Manufacturers with $10 million or more in annual sales must switch to the new label by January 1, 2020; manufacturers with less than $10 million in annual food sales have until January 1, 2021 to comply.
However, the new label is already appearing on packages. Here’s what you need to know about the changes.
There have been 6 changes to new label.
- The number of “servings per container” and the “Serving Size” declaration have increased and are now in larger and/or bolder type.
- According to the FDA, the amount people eat and drink has changed since the previous serving size requirements were published in 1993. Therefore, the serving sizes have been updated to reflect what people actually eat and drink today.
- For example, the serving size for ice cream was previously 1/2 cup and now is 2/3 cup.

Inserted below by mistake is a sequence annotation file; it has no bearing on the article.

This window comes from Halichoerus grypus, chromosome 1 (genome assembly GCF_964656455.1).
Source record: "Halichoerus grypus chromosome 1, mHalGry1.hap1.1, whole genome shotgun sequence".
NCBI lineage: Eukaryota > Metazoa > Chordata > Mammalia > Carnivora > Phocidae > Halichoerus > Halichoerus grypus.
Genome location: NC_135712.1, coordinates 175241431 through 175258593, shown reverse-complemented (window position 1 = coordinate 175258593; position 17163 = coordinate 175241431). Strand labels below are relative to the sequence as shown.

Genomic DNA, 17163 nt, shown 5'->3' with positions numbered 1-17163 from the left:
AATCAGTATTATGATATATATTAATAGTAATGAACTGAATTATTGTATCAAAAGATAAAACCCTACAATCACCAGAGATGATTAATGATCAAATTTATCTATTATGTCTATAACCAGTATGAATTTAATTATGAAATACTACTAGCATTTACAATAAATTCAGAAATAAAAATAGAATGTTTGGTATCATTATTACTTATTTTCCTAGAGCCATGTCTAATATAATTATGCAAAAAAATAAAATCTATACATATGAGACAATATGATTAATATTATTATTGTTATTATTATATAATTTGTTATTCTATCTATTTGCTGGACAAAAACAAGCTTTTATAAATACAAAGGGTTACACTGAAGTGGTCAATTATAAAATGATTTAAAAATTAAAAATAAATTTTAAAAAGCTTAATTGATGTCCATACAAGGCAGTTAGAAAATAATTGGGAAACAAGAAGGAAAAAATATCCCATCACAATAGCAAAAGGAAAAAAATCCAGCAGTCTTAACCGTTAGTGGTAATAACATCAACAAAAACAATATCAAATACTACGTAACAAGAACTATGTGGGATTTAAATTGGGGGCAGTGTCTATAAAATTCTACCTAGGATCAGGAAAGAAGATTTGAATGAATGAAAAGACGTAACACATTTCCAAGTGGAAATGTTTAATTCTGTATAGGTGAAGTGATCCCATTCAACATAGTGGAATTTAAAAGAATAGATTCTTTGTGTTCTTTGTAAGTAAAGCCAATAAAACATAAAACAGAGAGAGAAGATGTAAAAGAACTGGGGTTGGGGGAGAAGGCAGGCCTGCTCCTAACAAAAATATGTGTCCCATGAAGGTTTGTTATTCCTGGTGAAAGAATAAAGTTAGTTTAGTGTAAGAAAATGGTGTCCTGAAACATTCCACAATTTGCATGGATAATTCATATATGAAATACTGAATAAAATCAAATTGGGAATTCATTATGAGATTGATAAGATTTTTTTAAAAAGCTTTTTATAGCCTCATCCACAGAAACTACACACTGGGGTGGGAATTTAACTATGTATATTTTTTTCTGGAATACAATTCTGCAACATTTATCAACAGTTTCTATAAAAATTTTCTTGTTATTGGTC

- The reference amount used to set a serving of soda is changing from 8 ounces to 12 ounces.
- There are also new requirements for certain size packages.
- For example, packages that are between one and two servings, such as a 20-ounce soda or a 15-ounce can of soup, the calories and other nutrients will be required to be labeled as one serving because people typically consume it in one sitting.
- Also, for certain products that are larger than a single serving, but that could be consumed in one sitting or multiple sittings, manufacturers will have to provide “dual column” labels to indicate the number of calories and nutrients on both a “per serving” and “per package”/“per unit” basis. Examples would be a 24-ounce bottle of soda or a pint of ice cream.
- The FDA believes with the dual-column labels available, people will be able to easily understand how many calories and nutrients they are getting if they eat or drink the entire package/unit at one time.
- Calories is now larger and bolder
- “Calories from Fat” which was previously located to the right of “Calories” on the current label, has been completely removed on the new label. The FDA claims research shows the type of fat consumed is more important than the amount…(What is our opinion to this? Well, in the words of Mark Twain, there are lies, damned lies, and statistics.)